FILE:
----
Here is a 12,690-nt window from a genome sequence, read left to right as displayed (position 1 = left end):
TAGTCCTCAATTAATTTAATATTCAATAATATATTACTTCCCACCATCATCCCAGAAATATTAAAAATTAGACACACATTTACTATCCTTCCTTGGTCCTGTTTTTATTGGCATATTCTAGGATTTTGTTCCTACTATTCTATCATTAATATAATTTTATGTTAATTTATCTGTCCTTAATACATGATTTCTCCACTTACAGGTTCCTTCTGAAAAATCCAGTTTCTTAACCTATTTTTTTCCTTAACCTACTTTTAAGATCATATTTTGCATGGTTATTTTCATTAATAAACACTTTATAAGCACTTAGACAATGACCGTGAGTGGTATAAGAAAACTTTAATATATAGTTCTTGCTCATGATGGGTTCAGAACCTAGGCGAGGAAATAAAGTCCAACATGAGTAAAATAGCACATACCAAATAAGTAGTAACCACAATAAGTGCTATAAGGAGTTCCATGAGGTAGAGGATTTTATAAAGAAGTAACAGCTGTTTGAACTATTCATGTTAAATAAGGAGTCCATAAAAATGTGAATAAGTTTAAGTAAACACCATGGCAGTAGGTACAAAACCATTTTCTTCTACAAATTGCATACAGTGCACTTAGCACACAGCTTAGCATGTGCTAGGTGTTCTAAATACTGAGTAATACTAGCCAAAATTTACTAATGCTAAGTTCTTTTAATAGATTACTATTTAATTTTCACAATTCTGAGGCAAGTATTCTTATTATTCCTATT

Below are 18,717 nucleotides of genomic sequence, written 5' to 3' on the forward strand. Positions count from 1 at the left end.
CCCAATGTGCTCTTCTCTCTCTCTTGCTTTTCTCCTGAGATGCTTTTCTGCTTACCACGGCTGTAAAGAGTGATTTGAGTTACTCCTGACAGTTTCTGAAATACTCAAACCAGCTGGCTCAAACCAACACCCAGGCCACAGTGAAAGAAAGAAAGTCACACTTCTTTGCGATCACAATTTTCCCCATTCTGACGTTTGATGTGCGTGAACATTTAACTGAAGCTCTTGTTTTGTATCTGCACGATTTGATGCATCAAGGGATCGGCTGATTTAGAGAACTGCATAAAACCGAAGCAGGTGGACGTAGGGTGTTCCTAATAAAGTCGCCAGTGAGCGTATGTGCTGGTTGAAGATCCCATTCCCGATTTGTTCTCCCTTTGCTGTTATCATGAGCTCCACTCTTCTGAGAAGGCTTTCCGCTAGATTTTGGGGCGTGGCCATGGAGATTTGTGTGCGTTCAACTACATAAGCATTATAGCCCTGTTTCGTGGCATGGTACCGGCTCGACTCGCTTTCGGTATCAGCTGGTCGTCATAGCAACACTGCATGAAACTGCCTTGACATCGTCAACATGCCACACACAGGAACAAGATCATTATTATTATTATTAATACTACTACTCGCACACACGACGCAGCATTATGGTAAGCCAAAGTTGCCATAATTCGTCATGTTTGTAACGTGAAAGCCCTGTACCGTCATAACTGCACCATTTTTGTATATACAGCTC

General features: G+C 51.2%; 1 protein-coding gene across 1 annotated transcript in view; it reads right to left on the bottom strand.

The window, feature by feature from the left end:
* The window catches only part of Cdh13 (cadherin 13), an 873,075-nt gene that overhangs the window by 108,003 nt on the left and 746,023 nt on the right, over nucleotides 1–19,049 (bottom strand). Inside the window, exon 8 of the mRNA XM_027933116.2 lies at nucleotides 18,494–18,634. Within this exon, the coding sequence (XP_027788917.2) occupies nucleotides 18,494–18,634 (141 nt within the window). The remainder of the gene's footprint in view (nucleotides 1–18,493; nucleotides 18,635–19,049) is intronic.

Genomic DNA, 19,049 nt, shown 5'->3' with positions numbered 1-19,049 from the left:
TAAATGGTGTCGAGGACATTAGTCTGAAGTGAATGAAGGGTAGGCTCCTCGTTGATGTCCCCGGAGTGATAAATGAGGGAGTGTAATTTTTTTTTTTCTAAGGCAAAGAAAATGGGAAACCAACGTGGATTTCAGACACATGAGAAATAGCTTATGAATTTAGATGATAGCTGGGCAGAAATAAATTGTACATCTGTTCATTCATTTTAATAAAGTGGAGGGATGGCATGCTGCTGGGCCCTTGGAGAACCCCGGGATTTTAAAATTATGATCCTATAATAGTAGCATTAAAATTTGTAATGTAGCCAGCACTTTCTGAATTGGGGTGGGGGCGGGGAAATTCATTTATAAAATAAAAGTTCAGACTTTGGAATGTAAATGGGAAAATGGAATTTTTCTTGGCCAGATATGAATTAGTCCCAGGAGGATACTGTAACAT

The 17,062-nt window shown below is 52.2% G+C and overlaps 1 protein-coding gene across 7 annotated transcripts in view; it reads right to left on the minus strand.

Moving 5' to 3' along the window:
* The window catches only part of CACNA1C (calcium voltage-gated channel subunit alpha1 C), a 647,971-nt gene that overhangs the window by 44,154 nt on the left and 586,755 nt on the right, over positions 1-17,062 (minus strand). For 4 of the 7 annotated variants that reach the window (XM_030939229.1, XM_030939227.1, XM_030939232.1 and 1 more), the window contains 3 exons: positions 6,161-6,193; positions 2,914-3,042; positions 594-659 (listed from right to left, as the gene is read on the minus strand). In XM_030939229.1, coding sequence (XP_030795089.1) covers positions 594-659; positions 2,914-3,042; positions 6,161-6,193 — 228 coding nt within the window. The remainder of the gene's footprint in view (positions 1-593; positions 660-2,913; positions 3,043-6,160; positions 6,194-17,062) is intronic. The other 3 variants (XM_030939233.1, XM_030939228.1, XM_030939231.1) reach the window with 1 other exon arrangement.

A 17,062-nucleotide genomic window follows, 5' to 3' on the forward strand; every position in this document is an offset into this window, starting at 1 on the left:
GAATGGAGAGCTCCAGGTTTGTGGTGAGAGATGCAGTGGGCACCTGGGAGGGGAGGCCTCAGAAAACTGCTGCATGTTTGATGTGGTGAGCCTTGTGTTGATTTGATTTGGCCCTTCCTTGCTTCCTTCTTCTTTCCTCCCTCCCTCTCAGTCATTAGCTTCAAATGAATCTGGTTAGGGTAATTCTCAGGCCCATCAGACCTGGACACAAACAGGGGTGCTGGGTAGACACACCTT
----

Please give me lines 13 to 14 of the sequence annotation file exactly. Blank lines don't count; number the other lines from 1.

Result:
A 17,062-nucleotide genomic window follows, 5' to 3' on the forward strand; every position in this document is an offset into this window, starting at 1 on the left:
GAATGGAGAGCTCCAGGTTTGTGGTGAGAGATGCAGTGGGCACCTGGGAGGGGAGGCCTCAGAAAACTGCTGCATGTTTGATGTGGTGAGCCTTGTGTTGATTTGATTTGGCCCTTCCTTGCTTCCTTCTTCTTTCCTCCCTCCCTCTCAGTCATTAGCTTCAAATGAATCTGGTTAGGGTAATTCTCAGGCCCATCAGACCTGGACACAAACAGGGGTGCTGGGTAGACACACCTT